If you have a problem at work that you have been unable to sort out with your employer, you might have to make a claim to an employment tribunal.

An employment tribunal can only decide certain types of work-related claims, including:

  • Parental rights at work – like maternity or paternity rights
  • The rights to pay – like unpaid wages, notice or holiday pay or not being paid the National Minimum Wage
  • Being dismissed and losing your job
  • Discrimination, including equal pay
  • Breach of contract
  • Rights to time off work

We can help you establish how strong your case is and help you decide if you want to make a claim to the employment tribunal or settle your case, where that’s possible. If you decide to proceed we can help with making the claim and preparing you for the tribunal process.

Next steps: get in touch

If you need help resolving disputes in the workplace, contact our experts on: 0800 533 5349 or as soon as possible. Quick action can help you resolve the issue much more efficiently.

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Frequently asked questions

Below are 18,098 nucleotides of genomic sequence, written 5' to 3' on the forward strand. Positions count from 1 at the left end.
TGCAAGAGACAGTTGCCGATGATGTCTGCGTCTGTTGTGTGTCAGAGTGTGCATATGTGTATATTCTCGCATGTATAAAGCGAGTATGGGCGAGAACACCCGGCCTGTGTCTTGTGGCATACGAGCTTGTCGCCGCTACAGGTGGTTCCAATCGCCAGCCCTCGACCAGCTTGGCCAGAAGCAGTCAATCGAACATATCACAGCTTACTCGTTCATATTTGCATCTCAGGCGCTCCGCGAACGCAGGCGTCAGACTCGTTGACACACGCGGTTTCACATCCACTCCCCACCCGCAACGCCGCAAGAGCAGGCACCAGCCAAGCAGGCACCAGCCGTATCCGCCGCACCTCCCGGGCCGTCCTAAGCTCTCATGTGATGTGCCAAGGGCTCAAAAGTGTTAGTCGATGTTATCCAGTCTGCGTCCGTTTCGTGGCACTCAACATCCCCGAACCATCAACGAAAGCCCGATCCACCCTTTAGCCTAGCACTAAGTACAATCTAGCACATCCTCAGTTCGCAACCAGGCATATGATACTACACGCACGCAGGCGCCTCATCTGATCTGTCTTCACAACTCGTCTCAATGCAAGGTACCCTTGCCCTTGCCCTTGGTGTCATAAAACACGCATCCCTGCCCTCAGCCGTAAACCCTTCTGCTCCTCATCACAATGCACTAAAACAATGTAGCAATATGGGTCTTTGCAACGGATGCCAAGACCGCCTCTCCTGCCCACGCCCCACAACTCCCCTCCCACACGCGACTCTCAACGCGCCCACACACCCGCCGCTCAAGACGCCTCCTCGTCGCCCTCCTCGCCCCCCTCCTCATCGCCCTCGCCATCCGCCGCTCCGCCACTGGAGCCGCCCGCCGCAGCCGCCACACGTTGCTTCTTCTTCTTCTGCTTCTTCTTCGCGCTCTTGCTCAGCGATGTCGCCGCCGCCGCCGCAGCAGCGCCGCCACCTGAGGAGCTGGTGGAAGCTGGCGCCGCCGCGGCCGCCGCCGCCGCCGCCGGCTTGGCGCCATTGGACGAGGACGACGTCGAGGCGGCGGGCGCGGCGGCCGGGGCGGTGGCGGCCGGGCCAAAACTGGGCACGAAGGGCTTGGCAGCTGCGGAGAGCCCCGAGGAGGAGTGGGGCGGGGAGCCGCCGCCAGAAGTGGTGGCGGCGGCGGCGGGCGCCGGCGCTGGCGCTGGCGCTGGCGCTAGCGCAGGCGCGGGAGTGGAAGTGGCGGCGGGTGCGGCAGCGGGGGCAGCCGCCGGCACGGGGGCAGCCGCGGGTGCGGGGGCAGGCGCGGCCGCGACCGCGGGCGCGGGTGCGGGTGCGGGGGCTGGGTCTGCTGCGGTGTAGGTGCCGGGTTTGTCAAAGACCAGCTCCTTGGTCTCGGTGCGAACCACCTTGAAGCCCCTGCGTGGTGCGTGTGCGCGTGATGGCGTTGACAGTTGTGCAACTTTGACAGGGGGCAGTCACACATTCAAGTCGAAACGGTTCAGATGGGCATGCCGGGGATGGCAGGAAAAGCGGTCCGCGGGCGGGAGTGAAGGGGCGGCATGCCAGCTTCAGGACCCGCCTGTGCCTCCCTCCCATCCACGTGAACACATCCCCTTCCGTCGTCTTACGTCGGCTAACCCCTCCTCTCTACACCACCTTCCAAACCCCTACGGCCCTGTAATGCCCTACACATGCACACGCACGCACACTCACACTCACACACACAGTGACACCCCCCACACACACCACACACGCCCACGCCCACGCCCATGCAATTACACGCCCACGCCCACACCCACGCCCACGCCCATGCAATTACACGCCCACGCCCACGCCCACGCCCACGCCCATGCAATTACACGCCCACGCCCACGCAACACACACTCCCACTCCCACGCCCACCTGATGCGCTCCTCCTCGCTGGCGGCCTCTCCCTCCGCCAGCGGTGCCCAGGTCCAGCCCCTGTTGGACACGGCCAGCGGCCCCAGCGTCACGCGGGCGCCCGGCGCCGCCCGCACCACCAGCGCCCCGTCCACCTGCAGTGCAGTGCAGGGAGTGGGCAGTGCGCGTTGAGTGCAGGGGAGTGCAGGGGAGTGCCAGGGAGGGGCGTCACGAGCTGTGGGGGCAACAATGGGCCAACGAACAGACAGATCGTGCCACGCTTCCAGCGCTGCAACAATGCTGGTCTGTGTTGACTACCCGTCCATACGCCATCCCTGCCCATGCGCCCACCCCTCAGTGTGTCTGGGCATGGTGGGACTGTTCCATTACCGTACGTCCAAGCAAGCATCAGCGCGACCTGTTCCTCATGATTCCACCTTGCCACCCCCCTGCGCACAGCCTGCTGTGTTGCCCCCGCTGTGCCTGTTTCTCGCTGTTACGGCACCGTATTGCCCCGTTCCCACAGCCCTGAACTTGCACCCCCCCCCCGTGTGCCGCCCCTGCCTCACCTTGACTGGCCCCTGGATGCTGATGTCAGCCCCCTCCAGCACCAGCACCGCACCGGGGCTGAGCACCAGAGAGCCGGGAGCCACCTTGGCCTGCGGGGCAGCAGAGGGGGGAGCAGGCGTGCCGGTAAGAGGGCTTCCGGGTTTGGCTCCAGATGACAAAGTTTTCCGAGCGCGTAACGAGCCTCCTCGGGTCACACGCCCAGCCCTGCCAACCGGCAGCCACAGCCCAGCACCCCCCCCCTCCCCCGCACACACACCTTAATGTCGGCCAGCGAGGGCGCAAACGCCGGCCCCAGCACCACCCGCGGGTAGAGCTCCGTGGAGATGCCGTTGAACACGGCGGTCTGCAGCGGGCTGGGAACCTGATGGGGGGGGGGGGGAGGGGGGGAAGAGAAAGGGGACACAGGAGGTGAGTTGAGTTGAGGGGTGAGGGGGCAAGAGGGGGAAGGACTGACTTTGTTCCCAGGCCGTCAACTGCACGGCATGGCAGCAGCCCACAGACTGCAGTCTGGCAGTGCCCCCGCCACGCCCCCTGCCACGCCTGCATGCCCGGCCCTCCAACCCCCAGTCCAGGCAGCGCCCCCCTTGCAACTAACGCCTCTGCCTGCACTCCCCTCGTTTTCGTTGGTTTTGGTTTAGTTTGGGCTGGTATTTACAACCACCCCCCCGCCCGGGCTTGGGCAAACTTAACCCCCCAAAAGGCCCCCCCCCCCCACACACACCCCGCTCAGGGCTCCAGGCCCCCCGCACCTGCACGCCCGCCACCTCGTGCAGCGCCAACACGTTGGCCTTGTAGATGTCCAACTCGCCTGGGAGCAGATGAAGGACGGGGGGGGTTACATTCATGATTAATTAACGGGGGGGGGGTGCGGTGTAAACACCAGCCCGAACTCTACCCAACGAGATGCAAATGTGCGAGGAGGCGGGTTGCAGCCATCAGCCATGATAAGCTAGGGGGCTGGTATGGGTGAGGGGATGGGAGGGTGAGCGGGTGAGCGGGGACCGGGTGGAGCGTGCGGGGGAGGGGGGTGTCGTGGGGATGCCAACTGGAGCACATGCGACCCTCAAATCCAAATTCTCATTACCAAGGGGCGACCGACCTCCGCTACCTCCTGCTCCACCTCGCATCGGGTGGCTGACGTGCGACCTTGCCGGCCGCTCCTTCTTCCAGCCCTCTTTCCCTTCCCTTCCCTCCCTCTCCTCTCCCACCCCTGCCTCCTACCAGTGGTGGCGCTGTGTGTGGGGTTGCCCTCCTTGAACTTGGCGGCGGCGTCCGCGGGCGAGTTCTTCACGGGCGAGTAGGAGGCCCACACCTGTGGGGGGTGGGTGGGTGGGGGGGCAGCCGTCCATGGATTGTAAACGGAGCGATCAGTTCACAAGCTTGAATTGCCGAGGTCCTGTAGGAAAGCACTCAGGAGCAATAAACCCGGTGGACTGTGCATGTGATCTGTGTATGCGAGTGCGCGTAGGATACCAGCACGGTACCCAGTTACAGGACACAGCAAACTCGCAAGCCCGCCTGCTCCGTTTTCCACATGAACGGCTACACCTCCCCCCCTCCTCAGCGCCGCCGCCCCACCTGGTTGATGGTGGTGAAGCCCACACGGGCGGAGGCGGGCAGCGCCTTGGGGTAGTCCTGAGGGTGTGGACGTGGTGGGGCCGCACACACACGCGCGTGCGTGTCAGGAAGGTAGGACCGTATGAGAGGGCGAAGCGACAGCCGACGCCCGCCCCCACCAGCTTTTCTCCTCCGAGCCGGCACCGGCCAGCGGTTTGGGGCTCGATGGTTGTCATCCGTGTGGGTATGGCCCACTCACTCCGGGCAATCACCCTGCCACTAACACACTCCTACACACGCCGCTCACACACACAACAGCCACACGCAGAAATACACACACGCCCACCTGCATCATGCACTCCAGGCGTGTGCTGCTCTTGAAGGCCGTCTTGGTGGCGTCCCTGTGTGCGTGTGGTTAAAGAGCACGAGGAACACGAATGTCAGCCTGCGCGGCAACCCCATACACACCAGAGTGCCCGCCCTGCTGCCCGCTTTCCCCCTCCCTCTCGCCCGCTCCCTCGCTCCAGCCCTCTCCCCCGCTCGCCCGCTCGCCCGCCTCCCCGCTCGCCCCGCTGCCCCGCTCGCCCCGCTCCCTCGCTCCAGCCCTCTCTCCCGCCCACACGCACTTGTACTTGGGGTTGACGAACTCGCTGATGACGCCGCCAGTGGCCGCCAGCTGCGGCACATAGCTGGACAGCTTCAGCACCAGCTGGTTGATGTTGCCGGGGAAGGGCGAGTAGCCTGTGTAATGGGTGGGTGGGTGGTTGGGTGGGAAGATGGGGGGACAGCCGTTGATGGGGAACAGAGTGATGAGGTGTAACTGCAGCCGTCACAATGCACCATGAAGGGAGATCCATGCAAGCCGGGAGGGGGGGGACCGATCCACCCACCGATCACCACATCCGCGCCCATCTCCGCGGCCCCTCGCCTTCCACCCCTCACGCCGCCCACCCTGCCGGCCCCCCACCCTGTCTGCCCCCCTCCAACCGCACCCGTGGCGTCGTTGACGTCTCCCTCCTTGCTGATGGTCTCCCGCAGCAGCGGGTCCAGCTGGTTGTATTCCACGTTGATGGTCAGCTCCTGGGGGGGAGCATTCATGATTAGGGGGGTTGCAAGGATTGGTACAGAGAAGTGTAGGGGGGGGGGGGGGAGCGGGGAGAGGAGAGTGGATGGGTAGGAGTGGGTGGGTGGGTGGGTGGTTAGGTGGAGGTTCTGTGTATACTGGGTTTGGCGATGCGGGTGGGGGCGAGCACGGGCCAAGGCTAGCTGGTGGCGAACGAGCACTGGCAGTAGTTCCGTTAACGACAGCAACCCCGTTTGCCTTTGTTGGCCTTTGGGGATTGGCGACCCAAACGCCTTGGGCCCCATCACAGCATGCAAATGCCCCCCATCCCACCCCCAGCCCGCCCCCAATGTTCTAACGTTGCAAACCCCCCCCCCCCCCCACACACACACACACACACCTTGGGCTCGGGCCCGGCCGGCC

Yes, it is a statutory requirement to provide a document of terms and conditions so you know what is expected of you before you start working.

Yes, we recommend that all employers have a written grievance policy that details how an employee should raise a grievance and the process that follows after a grievance has been raised. This ensures that everyone is aware of the procedure.

Employee misconduct covers certain types of behaviour that are considered to be unacceptable in the workplace. It can relate to inefficiency, bad conduct and general poor performance.

Examples of misconduct include:

  • Damage to property
  • Hostility towards other colleagues
  • Theft or fraud

Your contract, employee handbook and internal HR policies should clearly outline what is acceptable behaviour and what constitutes misconduct.

If you’re being made redundant, you might be entitled to redundancy pay.

There are two types of redundancy pay you could get:

  • ‘Statutory’ redundancy pay – what the law says you’re entitled to if you have been employed by your employer for two years continuously
  • ‘Contractual’ redundancy pay – extra money your contract says you can get on top of the statutory amount

If you’re entitled to either type of redundancy pay, it’ll be paid by your employer.

Statutory redundancy pay is based on your earnings before tax (called gross pay) your length of service and your age.

For each full year you’ve worked for your employer, you get:

  • up to age 22 – half a week’s pay
  • age 22 to 40 – 1 week’s pay
  • age 41 and older – 1.5 weeks’ pay

If you turned 22 or 41 while working for your employer, the higher rates only apply for the full years you were over 22 or 41. You won’t pay any tax on your statutory redundancy pay but the length of service is capped at 20 years.